Neurodegenerative diseases refer to acute or chronic dysfunction resulting from progressive or selective loss of function or structure of the nervous system related to anatomical physiology. Acute neurodegenerative diseases mainly include cerebral ischemia (CI) and brain injury (BI) and epilepsy. Chronic neurodegenerative diseases include Alzheimer's disease (AD), Parkinson's disease (PD), Huntington's disease (HD) and so on. Neurodegeneration usually begins irreversibly long before clinical symptoms appear. Therefore, early and timely diagnosis plays an important role in the evaluation and treatment of neurodegenerative diseases. The main modern diagnostic technologies for the early examination of neurodegenerative disease pathology include radioligands-based positron emission tomography (PET), 3D single-photon emission–computed tomography (SPECT) and structural magnetic resonance imaging (MRI). However, it is still limited by high cost, the involvement of dangerous radioactive labeling compounds, relatively low spatial resolution and poor sensitivity. Recently, fluorescence diagnosis technology has become an attractive and potential alternative to diagnose and probe the progression of neurodegenerative diseases, because of being rapid, noninvasive, sensitive, simple, real-time, low-cost, and high-resolution in nature.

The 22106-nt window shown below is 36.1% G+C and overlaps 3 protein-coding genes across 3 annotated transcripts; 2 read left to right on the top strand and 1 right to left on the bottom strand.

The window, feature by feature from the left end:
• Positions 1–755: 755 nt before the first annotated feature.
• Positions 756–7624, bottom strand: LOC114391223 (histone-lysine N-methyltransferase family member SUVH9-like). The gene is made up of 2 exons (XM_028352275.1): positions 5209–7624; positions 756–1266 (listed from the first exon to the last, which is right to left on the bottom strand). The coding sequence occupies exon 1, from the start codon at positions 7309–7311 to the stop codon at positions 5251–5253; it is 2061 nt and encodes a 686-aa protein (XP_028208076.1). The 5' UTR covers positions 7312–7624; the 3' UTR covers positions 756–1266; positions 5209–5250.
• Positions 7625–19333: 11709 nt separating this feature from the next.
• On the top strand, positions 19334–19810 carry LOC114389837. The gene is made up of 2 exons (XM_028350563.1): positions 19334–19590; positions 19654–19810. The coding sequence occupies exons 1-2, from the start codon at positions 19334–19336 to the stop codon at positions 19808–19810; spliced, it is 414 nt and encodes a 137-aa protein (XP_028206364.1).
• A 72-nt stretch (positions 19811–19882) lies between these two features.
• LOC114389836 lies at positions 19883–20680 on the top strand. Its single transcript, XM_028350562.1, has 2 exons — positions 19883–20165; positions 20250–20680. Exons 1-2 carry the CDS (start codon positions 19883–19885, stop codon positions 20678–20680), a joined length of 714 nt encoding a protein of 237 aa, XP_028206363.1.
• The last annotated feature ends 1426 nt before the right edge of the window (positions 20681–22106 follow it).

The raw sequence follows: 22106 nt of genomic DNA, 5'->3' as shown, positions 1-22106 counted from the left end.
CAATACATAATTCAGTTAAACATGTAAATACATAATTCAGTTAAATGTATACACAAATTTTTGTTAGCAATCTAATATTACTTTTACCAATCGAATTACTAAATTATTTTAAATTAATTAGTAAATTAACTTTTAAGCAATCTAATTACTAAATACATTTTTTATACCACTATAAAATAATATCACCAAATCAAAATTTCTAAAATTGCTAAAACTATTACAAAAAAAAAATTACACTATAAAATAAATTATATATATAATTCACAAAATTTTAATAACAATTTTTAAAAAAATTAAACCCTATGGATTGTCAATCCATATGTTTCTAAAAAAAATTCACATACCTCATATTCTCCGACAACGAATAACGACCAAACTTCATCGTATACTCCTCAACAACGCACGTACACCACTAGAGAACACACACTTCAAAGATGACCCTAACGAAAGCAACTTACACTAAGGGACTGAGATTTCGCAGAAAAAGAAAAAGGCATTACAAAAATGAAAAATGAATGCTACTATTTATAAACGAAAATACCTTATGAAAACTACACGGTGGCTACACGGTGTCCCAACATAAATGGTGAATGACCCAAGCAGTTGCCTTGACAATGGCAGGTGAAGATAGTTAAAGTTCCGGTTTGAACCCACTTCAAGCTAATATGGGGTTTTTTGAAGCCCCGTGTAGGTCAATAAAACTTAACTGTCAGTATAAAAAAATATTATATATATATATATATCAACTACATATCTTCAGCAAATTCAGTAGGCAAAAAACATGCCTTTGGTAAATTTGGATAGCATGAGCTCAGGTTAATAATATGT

Currently, there are no effective drugs to prevent, inhibit or reverse the pathogenesis of AD. Several pathological markers, such as amyloid-β peptides, hyperphosphorylated/aggregated tau proteins, metal ions (at a high level), related enzymes, ROS/RNS (reactive oxygen species or reactive nitrogen species), viscosity and H2S, ascorbic acid, reactive astrocytes, transthyretin, and methylglyoxal have been identified and acknowledged to be strongly associated with the progression of AD, which are regarded as reliable predictive and diagnostic markers for the disease. Researchers designed a series of fluorescent probes for AD detection targeting these biomarkers.
Fig.1 Chemical structures of reported probes for the detection of soluble/insoluble Aβ species and the newly designed NIR probes.
The exact mechanism of dopaminergic neuronal death in PD remains unknown, but acquired factors such as the environment, are proposed to play important roles. Similar to AD, several pathological markers have been identified and acknowledged to be strongly associated with the progression of PD, such as metal ions and anions, protein (enzymes), reactive oxygen species, nitrogen, and sulfur species. The imbalance in the homeostasis of these markers causes mal- functions in organelles and generates oxidative stress in the cell, thereby inducing neuronal problems that bring about psychiatric disorders and neurodegenerative diseases.
Fig.2 Overall strategy for the mitochondria-targeted two-photon fluorogenic probe for the dual-detection/imaging of viscosity and H2O2 levels in PD models.
These are some of the contents of a review Fluorescent Diagnostic Probes in Neurodegenerative Diseases . The main biomarkers of AD and PD as well as some currently developed diagnostic probes are listed. The literature also covers detailed descriptions of degenerative diseases such as HD, which you can read in detail if you are interested.
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